In several U.S. jurisdictions, prosecutors charge defendants with nonexistent criminal offenses. Sometimes the crimes do not factually exist, meaning they did not occur—defendants did not commit them and so prosecutors lack evidence to prove them. Other crimes do not legally exist; the offense appears nowhere in a criminal code or common law. The practice contravenes core principles of criminal process, including the standard of proof, the legality principle, and legislative crime definition. Nonetheless, prosecutors succeed in convicting defendants of both sorts of nonexistent crimes, and appellate courts explicitly approve those convictions.

This article, based on the 2019 Barrock Lecture at Marquette Law School, offers a partial defense of this practice—specifically of factually baseless charges as opposed to legally nonexistent ones. I situate the practice in a broader argument about how legislation and legislative intent speaks to prosecutorial discretion: in general, through criminal statutes legislatures imply an upper bound on how prosecutors should leverage statutes to trigger criminal punishment but no comparable lower bound, or minimum enforcement standard. Use of factually baseless convictions honor these bounds, because they are a means to moderate the harshness or inadequacy of a criminal code or sentencing laws. Moreover, their use is transparent and limited by strong procedural constraints: defendants can be convicted of baseless charges only by pleading guilty to them, and only when judges find a factual basis for a different, greater offense. Thus the defense, the prosecution and the court all have a veto over baseless convictions. Collectively these actors resort to this practice only when, in effect, all agree that the criminal law or attendant sanctions are unjust. Factually baseless convictions are attempts to achieve a just outcome when existing law makes that impossible, at least in the eyes of those who best know the circumstances of individual cases. Legislatures should take this practice as a signal to revisit the criminal code and sentencing laws.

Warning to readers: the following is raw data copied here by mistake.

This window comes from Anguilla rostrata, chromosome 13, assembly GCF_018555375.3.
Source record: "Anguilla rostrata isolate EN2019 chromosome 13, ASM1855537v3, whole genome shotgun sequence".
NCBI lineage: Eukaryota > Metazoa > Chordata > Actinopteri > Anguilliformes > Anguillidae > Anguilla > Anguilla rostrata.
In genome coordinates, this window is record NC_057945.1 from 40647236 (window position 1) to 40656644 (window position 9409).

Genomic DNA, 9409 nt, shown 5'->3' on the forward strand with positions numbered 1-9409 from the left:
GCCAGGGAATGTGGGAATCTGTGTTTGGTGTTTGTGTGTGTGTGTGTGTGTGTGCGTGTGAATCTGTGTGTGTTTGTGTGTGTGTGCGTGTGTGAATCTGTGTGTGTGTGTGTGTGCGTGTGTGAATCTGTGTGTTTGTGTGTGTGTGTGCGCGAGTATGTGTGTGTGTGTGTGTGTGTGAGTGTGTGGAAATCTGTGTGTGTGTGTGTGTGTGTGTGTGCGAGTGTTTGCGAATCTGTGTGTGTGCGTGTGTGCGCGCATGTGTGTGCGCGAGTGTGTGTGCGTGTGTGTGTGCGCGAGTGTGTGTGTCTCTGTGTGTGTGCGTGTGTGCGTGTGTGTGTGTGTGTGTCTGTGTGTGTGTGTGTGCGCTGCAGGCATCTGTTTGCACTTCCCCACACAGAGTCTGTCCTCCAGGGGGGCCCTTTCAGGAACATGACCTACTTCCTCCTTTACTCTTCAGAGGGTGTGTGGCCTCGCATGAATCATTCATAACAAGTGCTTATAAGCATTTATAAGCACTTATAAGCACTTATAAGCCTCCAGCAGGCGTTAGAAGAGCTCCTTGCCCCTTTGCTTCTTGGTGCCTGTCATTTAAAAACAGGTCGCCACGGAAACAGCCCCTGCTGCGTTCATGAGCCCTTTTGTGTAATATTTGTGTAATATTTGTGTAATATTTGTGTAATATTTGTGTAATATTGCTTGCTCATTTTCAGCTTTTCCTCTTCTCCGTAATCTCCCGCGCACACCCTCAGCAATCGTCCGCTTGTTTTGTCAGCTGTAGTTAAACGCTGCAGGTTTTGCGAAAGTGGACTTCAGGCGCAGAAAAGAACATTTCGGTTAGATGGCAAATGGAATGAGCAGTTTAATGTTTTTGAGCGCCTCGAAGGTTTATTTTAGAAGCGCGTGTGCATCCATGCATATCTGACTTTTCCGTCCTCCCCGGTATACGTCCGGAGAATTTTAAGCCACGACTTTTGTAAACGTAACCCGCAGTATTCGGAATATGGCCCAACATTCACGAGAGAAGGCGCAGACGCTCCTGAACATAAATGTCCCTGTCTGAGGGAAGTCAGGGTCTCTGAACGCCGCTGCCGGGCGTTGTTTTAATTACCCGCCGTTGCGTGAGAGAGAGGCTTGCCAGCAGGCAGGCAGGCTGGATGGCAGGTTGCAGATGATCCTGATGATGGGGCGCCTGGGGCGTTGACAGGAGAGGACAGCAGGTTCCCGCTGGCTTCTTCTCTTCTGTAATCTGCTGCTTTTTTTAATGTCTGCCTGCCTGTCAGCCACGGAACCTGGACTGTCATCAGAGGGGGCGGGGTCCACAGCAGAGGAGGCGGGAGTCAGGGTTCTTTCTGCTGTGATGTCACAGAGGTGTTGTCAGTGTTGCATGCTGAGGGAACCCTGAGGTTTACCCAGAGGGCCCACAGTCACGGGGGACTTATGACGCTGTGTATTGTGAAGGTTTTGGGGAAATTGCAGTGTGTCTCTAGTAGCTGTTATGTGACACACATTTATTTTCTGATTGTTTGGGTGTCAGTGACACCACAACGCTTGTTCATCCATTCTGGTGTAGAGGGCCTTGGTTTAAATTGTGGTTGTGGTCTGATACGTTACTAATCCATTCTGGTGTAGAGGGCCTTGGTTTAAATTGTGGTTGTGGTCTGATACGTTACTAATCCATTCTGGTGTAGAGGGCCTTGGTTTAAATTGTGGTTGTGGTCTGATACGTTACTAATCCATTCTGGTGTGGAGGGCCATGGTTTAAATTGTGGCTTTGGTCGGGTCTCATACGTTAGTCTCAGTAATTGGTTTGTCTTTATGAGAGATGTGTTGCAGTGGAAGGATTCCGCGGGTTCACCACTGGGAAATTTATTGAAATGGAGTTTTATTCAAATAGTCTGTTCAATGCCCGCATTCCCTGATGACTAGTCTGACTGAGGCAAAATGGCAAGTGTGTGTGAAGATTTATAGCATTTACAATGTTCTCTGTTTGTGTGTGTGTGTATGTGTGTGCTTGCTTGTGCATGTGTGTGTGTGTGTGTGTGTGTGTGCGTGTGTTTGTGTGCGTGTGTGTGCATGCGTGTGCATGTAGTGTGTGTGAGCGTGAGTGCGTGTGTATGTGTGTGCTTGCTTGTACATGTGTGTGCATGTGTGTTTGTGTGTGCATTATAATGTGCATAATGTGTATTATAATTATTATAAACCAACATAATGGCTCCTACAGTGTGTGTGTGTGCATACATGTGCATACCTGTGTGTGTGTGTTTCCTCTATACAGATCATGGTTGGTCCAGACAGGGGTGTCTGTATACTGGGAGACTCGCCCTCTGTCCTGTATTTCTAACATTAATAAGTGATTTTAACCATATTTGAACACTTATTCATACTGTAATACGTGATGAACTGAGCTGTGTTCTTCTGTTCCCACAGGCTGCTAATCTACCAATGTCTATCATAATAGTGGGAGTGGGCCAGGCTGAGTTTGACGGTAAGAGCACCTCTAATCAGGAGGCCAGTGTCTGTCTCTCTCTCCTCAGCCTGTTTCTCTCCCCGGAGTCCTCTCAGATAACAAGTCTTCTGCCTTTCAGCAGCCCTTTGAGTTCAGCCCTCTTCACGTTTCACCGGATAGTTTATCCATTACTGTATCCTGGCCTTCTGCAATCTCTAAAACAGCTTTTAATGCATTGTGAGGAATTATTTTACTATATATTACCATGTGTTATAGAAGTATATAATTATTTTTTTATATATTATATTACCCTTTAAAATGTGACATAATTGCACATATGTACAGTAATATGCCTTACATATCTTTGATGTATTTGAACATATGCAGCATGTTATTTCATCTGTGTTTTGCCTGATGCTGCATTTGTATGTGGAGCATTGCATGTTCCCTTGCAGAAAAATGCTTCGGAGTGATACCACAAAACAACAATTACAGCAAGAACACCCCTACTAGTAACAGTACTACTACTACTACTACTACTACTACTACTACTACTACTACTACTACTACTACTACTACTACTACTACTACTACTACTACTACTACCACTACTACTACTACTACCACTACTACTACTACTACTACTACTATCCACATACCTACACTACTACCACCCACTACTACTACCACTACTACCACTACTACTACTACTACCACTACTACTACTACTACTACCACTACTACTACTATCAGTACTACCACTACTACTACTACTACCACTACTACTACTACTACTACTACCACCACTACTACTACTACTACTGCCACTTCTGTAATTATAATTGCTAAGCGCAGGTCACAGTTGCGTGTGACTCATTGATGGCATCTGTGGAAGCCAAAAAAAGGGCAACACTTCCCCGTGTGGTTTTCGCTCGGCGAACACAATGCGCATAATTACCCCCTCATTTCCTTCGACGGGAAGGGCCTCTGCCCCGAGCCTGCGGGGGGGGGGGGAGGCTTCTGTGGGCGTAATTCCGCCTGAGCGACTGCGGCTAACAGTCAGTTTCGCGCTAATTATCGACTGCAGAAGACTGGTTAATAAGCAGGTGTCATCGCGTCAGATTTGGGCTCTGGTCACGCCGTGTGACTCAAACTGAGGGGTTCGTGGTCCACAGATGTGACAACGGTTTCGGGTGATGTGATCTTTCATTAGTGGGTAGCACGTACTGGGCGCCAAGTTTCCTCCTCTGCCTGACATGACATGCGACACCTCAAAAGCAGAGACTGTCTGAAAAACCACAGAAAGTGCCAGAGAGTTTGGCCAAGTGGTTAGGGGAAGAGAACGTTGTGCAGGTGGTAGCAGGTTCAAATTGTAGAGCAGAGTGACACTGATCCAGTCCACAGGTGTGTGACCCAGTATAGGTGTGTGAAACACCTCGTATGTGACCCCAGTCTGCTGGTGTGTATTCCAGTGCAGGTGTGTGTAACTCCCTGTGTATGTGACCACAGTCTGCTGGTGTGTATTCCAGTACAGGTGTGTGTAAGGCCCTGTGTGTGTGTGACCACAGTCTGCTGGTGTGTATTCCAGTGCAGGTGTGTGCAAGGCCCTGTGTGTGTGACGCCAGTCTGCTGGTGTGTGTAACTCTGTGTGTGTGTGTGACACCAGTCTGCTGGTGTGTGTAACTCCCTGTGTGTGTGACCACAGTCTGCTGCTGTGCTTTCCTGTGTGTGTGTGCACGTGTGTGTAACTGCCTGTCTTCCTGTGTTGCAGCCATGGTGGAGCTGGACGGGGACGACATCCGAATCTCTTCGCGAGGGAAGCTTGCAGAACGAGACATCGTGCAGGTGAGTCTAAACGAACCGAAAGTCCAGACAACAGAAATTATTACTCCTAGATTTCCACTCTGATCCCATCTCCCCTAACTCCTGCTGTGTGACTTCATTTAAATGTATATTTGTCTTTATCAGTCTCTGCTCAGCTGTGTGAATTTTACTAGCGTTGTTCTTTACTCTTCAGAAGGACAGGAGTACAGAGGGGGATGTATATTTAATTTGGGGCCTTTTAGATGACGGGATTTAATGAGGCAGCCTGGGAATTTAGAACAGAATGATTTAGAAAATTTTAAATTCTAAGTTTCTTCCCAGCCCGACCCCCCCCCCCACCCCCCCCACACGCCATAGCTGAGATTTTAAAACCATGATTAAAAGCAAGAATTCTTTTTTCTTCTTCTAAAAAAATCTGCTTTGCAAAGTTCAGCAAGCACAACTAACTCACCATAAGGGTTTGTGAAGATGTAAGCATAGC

Darryl K. Brown, Factually Baseless Enforcement of Criminal Law is Okay. Full Enforcement is Not. , 104 Marquette Law Review, 511–541 (2020).
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